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Thursday, November 24, 2011

Sofer of soaps / FRI 11-25-11 / Cerecloth feature / Amazing Grace melody basis / Gladly old-style / Mussel morsel / Girlfriend in Granada / 1940s-'50s White House name

Constructor: Joe Krozel

Relative difficulty: Medium

THEME: none

 Word of the Day: Cerecloth (15D: Cerecloth feature = WAXY COATING) —
n.
Cloth coated with wax, formerly used for wrapping the dead.
• • •

Ambivalent about this one. Stacks just don't impress me anymore, and the short crosses running through that 4-stack are pretty terrible, *but* the long answers running through it are pretty good. I especially like CALLCENTERS, GOESSOUTH, BARSCENE (25D: Backdrop for many singles matches?), and DEADTREE. Difficulty-wise, this was really a tale of two puzzles—north and south were on the easy side (south was very easy, actually) while the center was pretty rough. I couldn't put down very many of the short crosses with much certainty. At first pass, I think I had SUPS, ASET, ASNO and ANES, as well as the incorrect LIEF (where FAIN was supposed to go—34D: Gladly, old-style). I skipped over the center and solved the south, then finally got the long Downs in the eastern section to fall, which allowed me to see USEDCARSALESMAN, and I was able to finish the puzzle from there—with two errors. The first was a typo (OVIEE instead of OVINE); the second a stupid mistake (WAVY COATING for WAXY COATING15D: Cerelcoth feature).




What makes me, ultimately, have a negative overall feeling for this puzzle is the little matter of short fill. I resent how carelessly the little corners are filled. Every regular constructor out there can fill both the SE and NW corners better than they are currently filled in about ten seconds, which means they could probably do it *much* better with a little attention. As one very small example: in what universe is FURL better than CURL at 14A. ACTS is a word, AFTS isn't. Words beat abbrevs. every time, and reasonably common words beat oddities most every time. See also UPI—make it USE, and you eliminate both an abbrev. *and* a partial (ISSO to ESSO—yes, ESSO is no good, but it damn sure beats ISSO). Again, I'm not even trying here. A little effort, and these corners could be well polished. There just shouldn't be junk or crosswordese in these smallish sections. When you're running words through a stack of 15s, OK. But there's no excuse for the laziness in evidence throughout this puzzle's smaller nooks.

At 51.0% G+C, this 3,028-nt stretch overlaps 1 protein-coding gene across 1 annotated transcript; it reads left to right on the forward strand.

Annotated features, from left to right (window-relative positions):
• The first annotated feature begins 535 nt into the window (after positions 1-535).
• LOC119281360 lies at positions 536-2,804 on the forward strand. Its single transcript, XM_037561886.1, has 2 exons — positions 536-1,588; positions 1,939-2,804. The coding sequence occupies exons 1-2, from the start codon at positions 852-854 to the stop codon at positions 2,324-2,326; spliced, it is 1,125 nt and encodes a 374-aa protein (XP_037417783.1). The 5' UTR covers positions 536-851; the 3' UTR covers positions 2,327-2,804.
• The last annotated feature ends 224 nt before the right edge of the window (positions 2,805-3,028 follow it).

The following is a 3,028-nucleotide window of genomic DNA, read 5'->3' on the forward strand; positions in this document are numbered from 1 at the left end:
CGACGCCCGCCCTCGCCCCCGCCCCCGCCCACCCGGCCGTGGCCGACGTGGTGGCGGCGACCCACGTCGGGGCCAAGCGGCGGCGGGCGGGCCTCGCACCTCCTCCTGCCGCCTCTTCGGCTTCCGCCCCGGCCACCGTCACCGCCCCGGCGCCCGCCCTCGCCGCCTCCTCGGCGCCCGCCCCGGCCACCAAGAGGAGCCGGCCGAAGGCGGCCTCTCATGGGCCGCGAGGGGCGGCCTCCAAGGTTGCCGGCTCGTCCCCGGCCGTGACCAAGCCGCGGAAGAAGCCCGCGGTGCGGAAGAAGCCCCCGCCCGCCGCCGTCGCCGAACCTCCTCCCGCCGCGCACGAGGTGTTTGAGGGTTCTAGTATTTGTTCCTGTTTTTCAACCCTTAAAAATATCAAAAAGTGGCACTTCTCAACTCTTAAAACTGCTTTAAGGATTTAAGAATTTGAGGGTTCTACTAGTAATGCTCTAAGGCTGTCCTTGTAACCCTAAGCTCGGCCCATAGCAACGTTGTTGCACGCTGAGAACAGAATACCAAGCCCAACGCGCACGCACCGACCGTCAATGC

At first I thought maybe [Mussel morsel] was CLAM ... but clue wants what mussels eat, apparently (ALGA). Hate 5-letter Roman numerals, especially ones of a completely arbitrary nature (19A: Super Bowl of 2029), though I think I used one once. In my defense, it was a very thematically dense puzzle, which this one isn't. I wanted BESS to be MAMIE, but letter count and reality were against me (25A: 1940s-'50s White House name). I wouldn't have associated "Amazing Grace" and the PENTATONIC SCALE (39A: "Amazing Grace" melody basis)—only got the answer because of crosses, and because I know that the PENTATONIC SCALE is a thing that exists in the world. For some reason, both AVON LADIES (62A: Workers associated with ding-dongs) and ROGET (52A: Subject of the 2007 biography subtitled "The Man Who Became a Book") were easy to get—AVON is often clued with some kind of cutesy bell clue, and ROGET ... well, his name is in the book's title, plus I had the "R"—it just clicked. Forgot completely who RENA Sofer was, as I'm sure I will again (31D: Sofer of soaps). No idea who "Chicago" husband ___ Hart was (AMOS), but didn't need to, as crosses made it obvious. [Girlfriend, in Granada] also eluded me (NOVIA), but again, that bottom half was a cinch, so crosses took care of the problem.

I'm off to have a late-night Thanksgiving plate (#3 on the day, I think). Hope you enjoyed your day.

Signed, Rex Parker, King of CrossWorld

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